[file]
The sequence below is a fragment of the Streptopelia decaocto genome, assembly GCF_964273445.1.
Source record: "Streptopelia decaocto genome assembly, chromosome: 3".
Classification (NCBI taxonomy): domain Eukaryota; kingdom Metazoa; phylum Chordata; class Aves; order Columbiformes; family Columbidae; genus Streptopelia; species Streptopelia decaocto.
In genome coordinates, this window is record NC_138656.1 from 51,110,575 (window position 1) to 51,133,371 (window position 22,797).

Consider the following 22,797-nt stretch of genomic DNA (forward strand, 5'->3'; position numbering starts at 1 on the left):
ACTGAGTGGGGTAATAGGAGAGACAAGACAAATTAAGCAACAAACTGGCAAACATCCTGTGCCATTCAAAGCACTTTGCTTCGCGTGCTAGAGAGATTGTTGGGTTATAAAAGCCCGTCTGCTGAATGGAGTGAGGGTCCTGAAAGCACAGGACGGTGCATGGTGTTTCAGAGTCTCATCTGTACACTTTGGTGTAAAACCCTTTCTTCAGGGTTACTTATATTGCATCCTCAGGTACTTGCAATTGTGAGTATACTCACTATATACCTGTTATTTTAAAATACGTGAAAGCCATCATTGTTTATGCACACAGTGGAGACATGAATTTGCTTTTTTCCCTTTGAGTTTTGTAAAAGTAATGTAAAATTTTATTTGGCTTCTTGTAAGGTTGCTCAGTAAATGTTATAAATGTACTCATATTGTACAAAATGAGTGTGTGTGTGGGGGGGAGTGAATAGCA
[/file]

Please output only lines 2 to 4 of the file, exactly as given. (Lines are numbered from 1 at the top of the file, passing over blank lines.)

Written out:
Source record: "Streptopelia decaocto genome assembly, chromosome: 3".
Classification (NCBI taxonomy): domain Eukaryota; kingdom Metazoa; phylum Chordata; class Aves; order Columbiformes; family Columbidae; genus Streptopelia; species Streptopelia decaocto.
In genome coordinates, this window is record NC_138656.1 from 51,110,575 (window position 1) to 51,133,371 (window position 22,797).